A filter device and method of making the same is disclosed. Optical radiation filter means are provided for filtering radiation of a first predetermined range of wavelengths. Holographic means are provided for diffracting radiation of a second predetermined range of wavelengths. The optical radiation means is coupled with the holographic means.
Among the advantages of the present invention is that filter devices requiring precise and relatively sharp narrow band wavelength rejection can be produced more efficiently.
FIG. 1 is a flow diagram depicting the steps of forming a filter device according to the methods of the present invention;
FIG. 2 is a cross-section of an optical radiation filter;
FIG. 3 is a cross-section of a reflection hologram; and
FIG. 4 is a cross-section of a filter device of the present invention.
While this invention is described in connection with a filter device suitable for aerospace cockpit applications, it should be recognized by one skilled in the art that a variety of devices, and methods of making the same, for non-aerospace cockpit applications are within the scope of the present invention.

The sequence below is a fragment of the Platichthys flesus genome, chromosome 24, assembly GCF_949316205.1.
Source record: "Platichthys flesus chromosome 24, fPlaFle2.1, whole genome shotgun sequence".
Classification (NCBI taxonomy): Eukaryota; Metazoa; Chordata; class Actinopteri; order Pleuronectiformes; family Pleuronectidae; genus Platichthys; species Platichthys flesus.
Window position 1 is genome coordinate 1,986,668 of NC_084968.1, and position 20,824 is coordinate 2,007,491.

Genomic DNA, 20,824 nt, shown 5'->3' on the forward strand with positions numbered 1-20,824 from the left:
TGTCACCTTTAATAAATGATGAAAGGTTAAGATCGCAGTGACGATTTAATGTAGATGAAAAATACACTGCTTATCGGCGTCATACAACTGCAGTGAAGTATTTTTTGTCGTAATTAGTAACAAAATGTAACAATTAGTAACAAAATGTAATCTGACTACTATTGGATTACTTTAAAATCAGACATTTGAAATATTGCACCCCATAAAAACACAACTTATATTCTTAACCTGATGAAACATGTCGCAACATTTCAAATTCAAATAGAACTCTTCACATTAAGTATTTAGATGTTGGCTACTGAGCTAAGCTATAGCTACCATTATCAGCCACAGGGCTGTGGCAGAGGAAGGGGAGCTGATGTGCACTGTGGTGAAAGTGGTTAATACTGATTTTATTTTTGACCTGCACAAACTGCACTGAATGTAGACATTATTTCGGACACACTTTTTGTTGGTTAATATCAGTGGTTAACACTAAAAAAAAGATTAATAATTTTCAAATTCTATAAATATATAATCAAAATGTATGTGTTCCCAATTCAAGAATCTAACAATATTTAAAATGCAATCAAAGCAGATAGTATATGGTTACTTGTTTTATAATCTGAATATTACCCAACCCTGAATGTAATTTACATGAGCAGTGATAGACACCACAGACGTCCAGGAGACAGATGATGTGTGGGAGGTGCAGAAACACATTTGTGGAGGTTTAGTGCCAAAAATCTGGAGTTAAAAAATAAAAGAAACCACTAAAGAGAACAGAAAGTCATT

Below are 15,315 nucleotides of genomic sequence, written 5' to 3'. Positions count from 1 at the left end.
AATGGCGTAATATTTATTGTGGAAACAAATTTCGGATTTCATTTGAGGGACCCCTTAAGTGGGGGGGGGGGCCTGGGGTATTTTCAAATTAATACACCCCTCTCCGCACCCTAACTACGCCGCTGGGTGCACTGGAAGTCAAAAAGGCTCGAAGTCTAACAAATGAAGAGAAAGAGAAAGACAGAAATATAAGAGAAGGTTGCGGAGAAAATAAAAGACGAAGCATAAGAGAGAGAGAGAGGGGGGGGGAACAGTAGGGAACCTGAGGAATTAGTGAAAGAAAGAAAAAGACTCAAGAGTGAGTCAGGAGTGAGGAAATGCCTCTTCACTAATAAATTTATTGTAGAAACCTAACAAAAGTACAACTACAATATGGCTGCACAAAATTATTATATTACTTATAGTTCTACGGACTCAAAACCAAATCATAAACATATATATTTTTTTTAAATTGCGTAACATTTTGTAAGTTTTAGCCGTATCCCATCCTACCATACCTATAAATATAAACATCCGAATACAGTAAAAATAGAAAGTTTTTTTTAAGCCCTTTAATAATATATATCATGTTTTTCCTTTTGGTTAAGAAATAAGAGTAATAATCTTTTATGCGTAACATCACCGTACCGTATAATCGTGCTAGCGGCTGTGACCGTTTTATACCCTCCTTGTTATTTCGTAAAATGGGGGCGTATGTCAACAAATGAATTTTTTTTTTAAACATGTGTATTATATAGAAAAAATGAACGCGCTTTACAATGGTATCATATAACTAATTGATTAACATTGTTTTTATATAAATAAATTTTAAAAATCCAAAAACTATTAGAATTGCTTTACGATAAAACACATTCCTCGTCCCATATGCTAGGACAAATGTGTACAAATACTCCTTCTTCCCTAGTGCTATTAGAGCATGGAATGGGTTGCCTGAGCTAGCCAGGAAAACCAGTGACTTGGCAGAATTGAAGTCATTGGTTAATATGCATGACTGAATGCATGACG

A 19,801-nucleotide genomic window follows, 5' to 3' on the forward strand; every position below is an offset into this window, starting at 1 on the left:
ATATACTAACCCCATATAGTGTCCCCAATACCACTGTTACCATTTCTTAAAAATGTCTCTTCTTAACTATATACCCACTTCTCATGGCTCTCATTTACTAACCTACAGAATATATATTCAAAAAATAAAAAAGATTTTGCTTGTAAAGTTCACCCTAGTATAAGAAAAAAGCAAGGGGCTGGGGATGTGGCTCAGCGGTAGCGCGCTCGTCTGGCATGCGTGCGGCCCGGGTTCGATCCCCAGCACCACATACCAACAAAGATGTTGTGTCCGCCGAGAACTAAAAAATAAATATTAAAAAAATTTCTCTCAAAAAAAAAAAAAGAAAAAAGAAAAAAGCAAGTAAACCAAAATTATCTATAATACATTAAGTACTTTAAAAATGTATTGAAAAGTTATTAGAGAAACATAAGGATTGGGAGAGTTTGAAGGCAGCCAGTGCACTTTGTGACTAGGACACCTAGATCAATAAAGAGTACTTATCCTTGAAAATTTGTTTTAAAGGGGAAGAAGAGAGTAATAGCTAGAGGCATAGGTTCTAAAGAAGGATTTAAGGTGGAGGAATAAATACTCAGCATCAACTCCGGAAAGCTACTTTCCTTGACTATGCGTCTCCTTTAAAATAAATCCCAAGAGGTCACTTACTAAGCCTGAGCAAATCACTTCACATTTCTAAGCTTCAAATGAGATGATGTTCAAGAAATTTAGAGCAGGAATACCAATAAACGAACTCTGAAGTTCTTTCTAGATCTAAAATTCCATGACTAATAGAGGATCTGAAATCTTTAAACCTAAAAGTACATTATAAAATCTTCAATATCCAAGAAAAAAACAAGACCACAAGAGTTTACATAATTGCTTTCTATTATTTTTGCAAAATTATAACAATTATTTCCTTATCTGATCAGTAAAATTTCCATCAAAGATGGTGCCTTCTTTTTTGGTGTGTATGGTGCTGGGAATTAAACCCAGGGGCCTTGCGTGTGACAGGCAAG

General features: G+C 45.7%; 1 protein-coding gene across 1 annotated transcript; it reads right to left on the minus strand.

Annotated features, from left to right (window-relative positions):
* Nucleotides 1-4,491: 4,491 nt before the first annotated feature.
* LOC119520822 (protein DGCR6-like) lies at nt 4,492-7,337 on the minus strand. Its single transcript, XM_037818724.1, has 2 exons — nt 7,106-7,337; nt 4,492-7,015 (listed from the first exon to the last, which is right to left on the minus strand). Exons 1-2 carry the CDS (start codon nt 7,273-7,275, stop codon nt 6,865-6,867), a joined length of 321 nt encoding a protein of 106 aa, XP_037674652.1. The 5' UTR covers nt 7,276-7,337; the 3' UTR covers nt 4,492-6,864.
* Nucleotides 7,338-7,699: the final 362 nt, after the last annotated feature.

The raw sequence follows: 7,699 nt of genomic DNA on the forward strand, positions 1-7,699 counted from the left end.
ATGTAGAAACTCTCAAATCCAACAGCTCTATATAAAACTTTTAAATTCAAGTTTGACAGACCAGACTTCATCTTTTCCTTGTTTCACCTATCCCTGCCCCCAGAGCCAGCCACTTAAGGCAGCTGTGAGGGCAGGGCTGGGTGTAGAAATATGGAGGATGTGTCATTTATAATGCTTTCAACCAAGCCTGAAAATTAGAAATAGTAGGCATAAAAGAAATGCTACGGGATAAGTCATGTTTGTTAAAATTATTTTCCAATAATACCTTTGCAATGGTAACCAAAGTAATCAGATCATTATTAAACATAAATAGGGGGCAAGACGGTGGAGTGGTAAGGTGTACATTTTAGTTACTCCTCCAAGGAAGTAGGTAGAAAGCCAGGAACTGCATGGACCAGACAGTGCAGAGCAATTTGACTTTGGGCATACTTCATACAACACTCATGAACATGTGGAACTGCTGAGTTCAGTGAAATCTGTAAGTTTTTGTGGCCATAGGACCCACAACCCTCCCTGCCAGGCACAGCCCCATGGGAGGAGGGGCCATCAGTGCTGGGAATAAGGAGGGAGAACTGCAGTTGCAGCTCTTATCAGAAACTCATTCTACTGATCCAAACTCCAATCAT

The device 10 of the present invention comprises holographic means 12 disposed in a spaced relationship with optical radiation filter means 14. The optical radiation filter means 14, having a predetermined thickness, are provided for filtering incident radiation of at least a first predetermined range or band of wavelengths. As used herein, the expression "optical radiation filter" refers to a filter or combination of filters capable of filtering radiation of a predetermined range or band of wavelengths, and is not intended to be limited to filtering visible light radiation. The holographic means 12, having a predetermined thickness, are provided for diffracting radiation of at least a second predetermined range or band of wavelengths. Used in combination with each other, the optical radiation filter means and the holographic means transmit predetermined amounts of one or more predetermined wavelengths of radiation. Various results obtained by this unique combination have previously been unattainable using the present holographic means or optical radiation filter means singly.